Retained Placenta Causes Complications and Treatment
A retained placenta occurs when all or part of the placenta remains inside the uterus after child birth. Normally the placenta is delivered within minutes to an hour after child birth. For some women, the placenta doe not deliver naturally and must be physically removed.
There are three main types of retained placenta:
Trapped Placenta: The placenta detaches from the uterus but becomes trapped due to the cervix closing.
Partial Accreta: The placenta grows into and becomes deeply attached to the uterus. This prevents detachment.
Placenta Adherens: The muscular layer of the uterus fails to contract.
Retained placenta can occur for several reasons or for no reason at all.
Causes of retained placenta include:
Weak or insufficient uterine contractions: Uterine contractions are what cause the placenta to detach and ultimately become expelled from the vagina. If the muscle (the uterus is a series of tissue layers, mostly comprised of muscle tissue) contractions are weak or uncoordinated, the placenta will not be able to come out on its own.
Uterine anomalies: An abnormally shaped uterus can prevent the placenta from being expelled.
Hormonal Causes: During childbirth, the hormone oxytocin is released into the blood. Oxytocin is responsible for uterine muscle contractions. If for some reason, adrenaline is released into the blood (adrenaline is a hormone released into the blood during “fight or flight” response) oxytocin release can be inhibited and therefore prevent the uterus from contracting.
Treatment for retained placenta
Treatment for retained placenta depends on the cause. For women experiencing a placenta that has separated from the uterine wall but are unable to deliver the placenta, many doctors perform what is called “Controlled Cord Traction.” With CCT, the umbilical cord is lightly pulled on to help the body expel the placenta.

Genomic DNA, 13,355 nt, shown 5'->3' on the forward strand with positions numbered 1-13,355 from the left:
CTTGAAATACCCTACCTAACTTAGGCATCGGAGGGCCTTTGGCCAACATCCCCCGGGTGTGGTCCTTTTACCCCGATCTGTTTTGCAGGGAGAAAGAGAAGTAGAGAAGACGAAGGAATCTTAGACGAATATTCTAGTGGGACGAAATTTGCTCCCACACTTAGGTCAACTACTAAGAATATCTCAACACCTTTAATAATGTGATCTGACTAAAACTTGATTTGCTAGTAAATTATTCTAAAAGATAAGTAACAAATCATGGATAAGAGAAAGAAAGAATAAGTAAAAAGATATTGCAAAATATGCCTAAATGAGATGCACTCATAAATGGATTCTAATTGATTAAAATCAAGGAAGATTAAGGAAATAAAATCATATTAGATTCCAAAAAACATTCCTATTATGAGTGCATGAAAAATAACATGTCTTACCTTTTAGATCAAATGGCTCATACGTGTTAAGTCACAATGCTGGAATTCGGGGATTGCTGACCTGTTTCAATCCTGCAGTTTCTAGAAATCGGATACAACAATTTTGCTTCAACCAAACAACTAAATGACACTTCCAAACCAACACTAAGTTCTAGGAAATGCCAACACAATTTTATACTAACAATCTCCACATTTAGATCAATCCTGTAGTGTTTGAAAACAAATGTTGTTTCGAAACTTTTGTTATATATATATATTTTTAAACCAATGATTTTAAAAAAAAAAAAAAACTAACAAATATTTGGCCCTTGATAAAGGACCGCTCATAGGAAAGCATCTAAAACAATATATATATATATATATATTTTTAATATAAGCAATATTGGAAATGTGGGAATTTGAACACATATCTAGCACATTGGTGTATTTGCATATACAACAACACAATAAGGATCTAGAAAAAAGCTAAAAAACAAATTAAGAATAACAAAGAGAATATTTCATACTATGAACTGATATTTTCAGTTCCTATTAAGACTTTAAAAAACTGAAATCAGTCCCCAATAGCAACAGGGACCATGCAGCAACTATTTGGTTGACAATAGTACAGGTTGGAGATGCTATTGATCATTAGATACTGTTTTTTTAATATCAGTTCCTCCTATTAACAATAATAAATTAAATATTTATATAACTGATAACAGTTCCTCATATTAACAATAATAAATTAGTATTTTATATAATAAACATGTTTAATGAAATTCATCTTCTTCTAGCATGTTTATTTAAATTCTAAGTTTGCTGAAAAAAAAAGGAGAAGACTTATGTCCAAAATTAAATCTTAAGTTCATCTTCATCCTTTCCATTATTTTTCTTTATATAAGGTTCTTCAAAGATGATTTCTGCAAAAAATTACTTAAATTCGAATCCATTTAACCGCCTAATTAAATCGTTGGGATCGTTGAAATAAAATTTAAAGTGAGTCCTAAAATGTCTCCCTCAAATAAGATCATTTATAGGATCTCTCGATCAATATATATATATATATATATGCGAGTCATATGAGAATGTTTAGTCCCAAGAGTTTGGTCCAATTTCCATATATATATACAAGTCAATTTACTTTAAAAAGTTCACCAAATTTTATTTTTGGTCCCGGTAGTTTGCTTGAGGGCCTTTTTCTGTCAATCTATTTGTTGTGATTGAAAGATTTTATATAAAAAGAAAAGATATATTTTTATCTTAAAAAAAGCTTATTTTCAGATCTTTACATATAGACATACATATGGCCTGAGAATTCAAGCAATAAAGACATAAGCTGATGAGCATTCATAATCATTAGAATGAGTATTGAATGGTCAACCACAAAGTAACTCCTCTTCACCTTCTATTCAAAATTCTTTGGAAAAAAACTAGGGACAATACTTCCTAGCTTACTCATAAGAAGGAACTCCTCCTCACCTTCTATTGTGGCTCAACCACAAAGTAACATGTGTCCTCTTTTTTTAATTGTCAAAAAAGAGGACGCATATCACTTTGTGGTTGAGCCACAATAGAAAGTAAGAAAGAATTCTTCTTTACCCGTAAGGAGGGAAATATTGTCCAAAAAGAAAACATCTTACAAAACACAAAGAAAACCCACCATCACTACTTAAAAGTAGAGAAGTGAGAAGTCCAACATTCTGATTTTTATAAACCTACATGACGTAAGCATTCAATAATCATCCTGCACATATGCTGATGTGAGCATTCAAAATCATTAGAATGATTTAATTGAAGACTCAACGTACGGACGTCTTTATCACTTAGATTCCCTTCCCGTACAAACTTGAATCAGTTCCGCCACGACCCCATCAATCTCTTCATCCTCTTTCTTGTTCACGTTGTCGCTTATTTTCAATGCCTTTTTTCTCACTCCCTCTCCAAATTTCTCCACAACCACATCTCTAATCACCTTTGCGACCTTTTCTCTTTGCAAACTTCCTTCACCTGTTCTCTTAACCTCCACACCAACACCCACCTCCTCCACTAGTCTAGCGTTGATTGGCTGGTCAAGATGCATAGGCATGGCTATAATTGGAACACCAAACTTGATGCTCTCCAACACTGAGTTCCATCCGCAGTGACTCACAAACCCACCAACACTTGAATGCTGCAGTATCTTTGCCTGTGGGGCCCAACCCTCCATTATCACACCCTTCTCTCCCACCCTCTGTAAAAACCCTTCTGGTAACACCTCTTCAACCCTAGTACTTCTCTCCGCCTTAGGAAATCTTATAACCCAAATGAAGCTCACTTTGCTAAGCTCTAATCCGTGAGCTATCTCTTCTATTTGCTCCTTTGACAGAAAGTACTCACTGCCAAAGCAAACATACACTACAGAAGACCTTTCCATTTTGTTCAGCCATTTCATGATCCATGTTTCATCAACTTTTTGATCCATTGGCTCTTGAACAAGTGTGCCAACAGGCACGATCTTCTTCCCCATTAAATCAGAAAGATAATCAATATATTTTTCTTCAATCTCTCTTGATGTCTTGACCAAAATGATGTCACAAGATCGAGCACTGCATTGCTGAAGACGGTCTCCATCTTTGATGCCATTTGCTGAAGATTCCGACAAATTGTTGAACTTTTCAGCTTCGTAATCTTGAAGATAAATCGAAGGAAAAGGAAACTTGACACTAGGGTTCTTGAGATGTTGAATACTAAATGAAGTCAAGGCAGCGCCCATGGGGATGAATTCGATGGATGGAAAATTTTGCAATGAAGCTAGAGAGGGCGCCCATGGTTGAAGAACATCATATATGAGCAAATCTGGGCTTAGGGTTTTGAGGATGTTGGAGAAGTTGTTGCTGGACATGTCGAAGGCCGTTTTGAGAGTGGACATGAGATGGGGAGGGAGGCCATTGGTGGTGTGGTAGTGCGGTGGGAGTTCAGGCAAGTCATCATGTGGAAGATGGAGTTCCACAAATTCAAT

Manual removal of the placenta can either be performed in the delivery room or in an operating room. Manual removal can involve a doctor placing their hand inside the uterus and gently removing the placenta from the uterine wall. When the placenta is separated, the doctor can then take hold of the placenta, remove it from the uterus and then vagina.
In some instances, the placenta is unable to be removed whole so it is removed in pieces. Sometimes it is also necessary to use surgical tools to scrape the uterus to remove all placental debris.
In cases where the placenta has deeply grown into the uterus, removal is only possible by hysterectomy. A hysterectomy is the surgical removal of the uterus. A woman who undergoes a hysterectomy will be unable to carry any future pregnancies.
A retained placenta is a potential life threatening situation. After the placenta is delivered, the uterus contracting causes the blood vessels within it to constrict. If the placenta is retained, the uterus is unable to perform this function. If the blood vessels are not closed off, they continue to bleed. This could cause the women to lose a large amount of blood and possibly require blood transfusions.
A retained placenta, specifically in instances where placental debris is left within the uterus, can cause severe infection and fertility issues. Labor and delivery professionals are trained and aware of the signs and symptoms of retained placenta and know how to treat them accordingly. Incidence of retained placenta is actually quite low and so are complications.